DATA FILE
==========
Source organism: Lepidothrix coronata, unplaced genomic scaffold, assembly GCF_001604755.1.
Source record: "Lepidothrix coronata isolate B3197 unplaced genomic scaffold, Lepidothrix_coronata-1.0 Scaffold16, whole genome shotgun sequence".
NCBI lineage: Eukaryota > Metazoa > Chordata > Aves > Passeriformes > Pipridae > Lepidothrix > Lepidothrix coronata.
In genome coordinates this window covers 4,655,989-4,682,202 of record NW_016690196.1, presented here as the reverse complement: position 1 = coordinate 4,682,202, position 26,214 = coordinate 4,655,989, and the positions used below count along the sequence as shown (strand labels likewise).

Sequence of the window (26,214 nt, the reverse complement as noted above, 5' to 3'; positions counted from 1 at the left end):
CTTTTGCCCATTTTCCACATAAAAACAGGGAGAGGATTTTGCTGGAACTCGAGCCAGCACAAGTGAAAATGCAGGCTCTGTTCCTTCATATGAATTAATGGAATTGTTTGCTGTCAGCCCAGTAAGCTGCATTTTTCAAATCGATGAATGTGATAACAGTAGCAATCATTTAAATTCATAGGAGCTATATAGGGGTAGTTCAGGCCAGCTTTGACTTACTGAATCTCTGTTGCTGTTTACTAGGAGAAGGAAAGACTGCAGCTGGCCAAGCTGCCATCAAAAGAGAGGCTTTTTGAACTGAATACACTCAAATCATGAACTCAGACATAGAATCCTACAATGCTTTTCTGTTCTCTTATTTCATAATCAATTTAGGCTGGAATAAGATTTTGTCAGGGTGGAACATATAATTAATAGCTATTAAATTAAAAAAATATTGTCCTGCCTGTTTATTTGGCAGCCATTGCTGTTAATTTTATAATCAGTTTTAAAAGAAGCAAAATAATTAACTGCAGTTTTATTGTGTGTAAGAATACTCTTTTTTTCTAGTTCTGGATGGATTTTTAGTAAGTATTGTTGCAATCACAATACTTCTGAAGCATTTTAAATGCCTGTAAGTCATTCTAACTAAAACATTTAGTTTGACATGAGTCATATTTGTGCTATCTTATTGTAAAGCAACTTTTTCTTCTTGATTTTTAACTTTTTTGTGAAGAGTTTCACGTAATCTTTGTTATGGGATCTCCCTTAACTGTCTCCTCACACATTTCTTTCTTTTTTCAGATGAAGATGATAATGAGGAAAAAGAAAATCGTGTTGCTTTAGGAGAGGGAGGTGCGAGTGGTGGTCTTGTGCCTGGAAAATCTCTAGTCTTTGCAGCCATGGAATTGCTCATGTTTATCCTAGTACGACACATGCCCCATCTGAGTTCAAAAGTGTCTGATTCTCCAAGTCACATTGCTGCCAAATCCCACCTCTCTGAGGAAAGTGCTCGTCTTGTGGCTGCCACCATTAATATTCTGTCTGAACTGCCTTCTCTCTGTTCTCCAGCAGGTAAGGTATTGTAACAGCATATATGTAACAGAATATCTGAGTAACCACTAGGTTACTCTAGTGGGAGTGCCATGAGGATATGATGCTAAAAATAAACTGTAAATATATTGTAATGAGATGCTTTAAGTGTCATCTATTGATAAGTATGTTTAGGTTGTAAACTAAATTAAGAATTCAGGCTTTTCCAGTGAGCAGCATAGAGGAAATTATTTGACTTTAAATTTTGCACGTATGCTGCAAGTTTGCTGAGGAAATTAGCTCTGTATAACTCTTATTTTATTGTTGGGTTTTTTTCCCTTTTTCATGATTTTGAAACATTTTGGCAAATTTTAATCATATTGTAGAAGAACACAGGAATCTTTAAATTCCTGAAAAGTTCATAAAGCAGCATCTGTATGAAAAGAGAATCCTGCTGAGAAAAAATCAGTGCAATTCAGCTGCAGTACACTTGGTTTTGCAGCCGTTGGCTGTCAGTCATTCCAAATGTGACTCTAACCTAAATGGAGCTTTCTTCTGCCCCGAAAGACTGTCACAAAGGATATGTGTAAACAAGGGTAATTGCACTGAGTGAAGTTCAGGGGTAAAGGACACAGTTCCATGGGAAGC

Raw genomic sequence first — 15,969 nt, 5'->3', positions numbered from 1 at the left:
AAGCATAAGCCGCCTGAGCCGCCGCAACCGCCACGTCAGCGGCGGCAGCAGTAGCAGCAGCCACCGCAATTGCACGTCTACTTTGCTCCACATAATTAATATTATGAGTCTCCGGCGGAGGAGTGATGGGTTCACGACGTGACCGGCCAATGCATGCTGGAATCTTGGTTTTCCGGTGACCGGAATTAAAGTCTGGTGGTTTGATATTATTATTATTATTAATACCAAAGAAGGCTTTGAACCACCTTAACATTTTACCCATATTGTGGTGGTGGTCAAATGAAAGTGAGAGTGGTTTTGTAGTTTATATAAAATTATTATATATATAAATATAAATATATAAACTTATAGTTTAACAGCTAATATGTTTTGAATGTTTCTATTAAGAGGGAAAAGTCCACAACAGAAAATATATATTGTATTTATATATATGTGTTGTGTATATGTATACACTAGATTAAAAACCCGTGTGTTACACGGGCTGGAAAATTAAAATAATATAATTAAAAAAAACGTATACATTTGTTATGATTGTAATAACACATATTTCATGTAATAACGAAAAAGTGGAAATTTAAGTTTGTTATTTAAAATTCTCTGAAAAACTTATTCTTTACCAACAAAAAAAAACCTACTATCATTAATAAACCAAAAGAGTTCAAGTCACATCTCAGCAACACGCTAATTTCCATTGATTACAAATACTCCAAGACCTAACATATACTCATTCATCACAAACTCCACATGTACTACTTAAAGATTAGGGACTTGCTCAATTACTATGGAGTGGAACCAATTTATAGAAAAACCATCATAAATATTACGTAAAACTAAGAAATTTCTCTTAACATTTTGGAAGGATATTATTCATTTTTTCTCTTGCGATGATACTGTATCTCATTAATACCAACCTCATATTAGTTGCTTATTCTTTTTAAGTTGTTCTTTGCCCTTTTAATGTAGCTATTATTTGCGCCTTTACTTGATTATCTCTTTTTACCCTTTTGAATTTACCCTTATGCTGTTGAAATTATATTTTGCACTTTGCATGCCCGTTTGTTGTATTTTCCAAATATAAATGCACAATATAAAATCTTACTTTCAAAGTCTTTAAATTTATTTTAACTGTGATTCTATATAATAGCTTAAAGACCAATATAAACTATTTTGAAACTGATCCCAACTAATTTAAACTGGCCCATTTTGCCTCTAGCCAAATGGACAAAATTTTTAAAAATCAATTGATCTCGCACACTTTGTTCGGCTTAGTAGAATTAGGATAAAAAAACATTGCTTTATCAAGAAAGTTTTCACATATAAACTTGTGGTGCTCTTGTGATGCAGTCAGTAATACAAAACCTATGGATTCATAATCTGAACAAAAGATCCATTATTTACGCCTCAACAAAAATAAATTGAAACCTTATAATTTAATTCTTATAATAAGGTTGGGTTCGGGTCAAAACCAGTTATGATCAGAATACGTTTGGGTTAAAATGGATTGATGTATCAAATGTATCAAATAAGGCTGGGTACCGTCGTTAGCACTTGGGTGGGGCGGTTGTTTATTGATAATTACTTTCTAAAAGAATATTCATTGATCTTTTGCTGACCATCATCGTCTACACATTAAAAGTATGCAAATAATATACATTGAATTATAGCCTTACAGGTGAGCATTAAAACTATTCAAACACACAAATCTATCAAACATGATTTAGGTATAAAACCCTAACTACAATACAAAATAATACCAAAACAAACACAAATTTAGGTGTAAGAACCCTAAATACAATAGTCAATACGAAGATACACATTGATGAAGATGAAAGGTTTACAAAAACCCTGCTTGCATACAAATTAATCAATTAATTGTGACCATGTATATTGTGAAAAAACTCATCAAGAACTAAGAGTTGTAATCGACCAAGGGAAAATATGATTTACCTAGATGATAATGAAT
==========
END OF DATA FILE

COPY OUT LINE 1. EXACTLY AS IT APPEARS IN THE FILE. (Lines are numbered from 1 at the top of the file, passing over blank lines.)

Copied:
Source organism: Lepidothrix coronata, unplaced genomic scaffold, assembly GCF_001604755.1.